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Journal Club
Experimental Paper of the Month - Vision deficits precede structural losses in a mouse model of mitochondrial dysfunction and progressive retinal degeneration
Vision deficits precede structural losses in a mouse model of mitochondrial dysfunction and progressive retinal degeneration

Publishing date: January 2012

Author(s): Laliberté AM, Macpherson TC, Micks T, Yan A, Hill KA

Department of Biology, The University of Western Ontario, London, Ontario N6A 5B7, Canada.

Current animal models of retinal disease often involve the rapid development of a retinal disease phenotype; however, this is at odds with age-related diseases that take many years to manifest clinical symptoms. The present study was performed to examine an Apoptosis-inducing factor (Aif)-deficient model, the harlequin carrier mouse (X(hq)X), and determine how mitochondrial dysfunction and subsequent accelerated aging affect the function and structure of the mouse retina. Vision and eye structure for cohorts of 6 X(hq)X and 6 wild type mice at 3, 11, and 15 months of age were studied using in vivo electroretinography (ERG), and optical coherence tomography (OCT).

Retinal superoxide levels were determined in situ using dihydroethidium (DHE) histochemistry. Retinal cell counts were quantified post mortem using hematoxylin and eosin (H&E) staining. ERG analysis of X(hq)X retinal function indicated a reduction in b-wave amplitude significant at 3 months of age (p < 0.05), declining further with age. However, retinal neuron counts demonstrated the absence of physical degeneration at 3 and 11 months of age despite significant reduction in ERG b-wave amplitude.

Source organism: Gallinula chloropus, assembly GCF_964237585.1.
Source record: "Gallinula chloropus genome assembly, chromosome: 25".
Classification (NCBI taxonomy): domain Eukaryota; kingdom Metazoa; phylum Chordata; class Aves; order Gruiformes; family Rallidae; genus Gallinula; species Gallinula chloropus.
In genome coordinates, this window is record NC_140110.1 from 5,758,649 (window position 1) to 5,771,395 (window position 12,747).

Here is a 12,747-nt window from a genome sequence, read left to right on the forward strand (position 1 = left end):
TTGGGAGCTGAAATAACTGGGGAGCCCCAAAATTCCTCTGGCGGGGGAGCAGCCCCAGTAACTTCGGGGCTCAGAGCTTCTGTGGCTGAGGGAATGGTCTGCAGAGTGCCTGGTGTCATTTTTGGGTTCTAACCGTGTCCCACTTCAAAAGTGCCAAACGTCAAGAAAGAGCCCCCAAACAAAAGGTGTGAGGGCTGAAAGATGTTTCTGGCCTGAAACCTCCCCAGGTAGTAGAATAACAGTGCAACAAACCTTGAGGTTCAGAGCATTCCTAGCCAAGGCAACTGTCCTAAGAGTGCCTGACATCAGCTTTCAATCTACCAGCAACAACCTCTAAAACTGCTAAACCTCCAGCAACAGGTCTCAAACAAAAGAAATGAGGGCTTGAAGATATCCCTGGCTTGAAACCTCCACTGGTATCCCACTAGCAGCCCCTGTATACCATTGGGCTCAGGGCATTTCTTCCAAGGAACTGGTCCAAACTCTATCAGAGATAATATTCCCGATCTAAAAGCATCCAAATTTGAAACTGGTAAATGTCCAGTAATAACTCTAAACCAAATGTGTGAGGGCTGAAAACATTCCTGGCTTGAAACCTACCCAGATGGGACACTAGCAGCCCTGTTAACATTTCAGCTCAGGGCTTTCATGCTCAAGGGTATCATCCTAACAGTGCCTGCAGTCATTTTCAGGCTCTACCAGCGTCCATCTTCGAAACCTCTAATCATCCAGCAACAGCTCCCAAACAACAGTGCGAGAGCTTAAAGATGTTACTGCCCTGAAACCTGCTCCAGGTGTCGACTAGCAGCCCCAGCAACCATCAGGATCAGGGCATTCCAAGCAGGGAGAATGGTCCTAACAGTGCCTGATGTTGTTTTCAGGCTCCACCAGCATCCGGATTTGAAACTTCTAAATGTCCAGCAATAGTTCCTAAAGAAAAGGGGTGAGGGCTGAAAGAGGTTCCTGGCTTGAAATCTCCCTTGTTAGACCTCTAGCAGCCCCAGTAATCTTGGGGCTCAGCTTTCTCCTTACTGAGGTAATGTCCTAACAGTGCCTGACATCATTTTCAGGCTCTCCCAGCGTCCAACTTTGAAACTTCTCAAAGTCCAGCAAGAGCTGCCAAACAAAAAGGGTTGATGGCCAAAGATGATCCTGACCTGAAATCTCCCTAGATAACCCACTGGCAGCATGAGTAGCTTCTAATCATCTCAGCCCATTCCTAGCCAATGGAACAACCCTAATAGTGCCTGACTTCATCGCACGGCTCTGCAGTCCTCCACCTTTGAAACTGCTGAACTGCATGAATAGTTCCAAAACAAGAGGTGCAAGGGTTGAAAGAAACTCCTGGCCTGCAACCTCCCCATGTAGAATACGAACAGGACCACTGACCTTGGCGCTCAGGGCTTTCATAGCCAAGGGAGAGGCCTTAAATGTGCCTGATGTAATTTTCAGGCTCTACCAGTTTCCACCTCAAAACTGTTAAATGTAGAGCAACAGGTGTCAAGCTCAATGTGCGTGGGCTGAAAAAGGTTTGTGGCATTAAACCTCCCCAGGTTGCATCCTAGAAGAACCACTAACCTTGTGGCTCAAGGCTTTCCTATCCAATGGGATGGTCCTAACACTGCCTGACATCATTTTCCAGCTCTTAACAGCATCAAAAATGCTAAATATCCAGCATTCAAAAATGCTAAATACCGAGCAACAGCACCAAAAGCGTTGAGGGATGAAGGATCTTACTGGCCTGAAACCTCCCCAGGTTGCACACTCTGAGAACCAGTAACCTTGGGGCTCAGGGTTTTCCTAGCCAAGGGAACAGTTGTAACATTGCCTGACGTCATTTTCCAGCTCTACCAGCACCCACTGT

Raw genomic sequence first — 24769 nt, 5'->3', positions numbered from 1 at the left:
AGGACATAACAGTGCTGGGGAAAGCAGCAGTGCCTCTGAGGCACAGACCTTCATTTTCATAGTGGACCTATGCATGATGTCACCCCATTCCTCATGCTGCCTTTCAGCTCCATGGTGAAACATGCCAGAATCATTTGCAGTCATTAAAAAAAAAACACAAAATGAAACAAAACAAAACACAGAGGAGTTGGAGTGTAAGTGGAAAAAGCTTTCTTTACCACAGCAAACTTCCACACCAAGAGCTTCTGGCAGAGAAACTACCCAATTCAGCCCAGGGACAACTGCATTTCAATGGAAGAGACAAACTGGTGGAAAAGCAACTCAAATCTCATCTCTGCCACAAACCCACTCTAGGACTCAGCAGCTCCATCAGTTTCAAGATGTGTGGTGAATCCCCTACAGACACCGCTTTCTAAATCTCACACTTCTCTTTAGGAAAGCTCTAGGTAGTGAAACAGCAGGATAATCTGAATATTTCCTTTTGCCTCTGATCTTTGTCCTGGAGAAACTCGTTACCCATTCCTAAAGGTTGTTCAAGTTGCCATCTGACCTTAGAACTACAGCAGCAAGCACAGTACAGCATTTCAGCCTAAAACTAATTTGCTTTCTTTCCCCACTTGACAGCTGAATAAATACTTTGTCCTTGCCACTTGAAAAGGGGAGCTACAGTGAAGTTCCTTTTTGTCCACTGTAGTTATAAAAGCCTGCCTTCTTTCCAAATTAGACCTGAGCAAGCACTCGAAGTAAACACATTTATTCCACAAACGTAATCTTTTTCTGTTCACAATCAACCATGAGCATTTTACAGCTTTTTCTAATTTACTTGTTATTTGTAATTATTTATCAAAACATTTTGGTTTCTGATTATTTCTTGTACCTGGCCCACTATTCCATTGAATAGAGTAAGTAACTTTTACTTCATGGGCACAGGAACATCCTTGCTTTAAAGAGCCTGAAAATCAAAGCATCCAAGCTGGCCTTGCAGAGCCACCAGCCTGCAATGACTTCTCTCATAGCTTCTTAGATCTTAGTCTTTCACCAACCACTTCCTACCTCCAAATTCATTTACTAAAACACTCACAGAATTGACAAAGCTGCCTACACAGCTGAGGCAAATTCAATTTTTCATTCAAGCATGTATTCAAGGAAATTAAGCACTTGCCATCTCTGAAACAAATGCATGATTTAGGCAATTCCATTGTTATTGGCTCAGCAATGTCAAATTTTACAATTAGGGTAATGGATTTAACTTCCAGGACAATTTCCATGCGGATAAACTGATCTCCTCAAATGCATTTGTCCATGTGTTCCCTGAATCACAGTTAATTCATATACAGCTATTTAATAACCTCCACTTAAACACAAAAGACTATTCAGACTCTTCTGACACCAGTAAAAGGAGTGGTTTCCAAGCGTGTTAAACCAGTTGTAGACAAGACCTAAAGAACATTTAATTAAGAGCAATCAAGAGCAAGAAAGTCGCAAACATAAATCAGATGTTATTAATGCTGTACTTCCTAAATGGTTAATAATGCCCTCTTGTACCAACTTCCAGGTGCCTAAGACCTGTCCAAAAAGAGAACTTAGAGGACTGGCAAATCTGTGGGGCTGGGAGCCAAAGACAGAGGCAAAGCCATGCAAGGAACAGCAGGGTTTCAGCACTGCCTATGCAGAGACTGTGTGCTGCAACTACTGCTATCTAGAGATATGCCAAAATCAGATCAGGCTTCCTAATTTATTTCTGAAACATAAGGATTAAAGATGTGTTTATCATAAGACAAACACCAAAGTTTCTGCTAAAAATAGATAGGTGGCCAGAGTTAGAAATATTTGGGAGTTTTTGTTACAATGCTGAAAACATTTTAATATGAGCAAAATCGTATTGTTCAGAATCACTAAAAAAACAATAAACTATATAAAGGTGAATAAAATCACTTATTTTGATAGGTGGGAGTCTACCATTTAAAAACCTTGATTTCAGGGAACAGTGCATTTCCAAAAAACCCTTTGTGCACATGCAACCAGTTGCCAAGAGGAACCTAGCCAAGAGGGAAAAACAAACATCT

Superoxide anion levels were elevated in the ganglion cell, inner nuclear and outer nuclear layers of the retina (p < 0.01, p < 0.01, and p < 0.001, respectively) of 11-month-old X(hq)X mice in comparison to wild type, preceding the structural losses observed at 15 mos. Early onset of retinal function deficits occurred independently of neuron loss. Changes in neurotransmitter localization in the stressed retina may account for the early and significant reduction in retinal function.

This remodeling of retinal neurochemistry in response to stress may be a relevant mechanism in the progression of normal retinal aging and early stages of some retinal degenerative diseases.

Exp Eye Res. 2011 Dec;93(6):833-41. Epub 2011 Oct 5.

PMID: 21983042

Experimental Paper of the Month manager: Andreas Boehm

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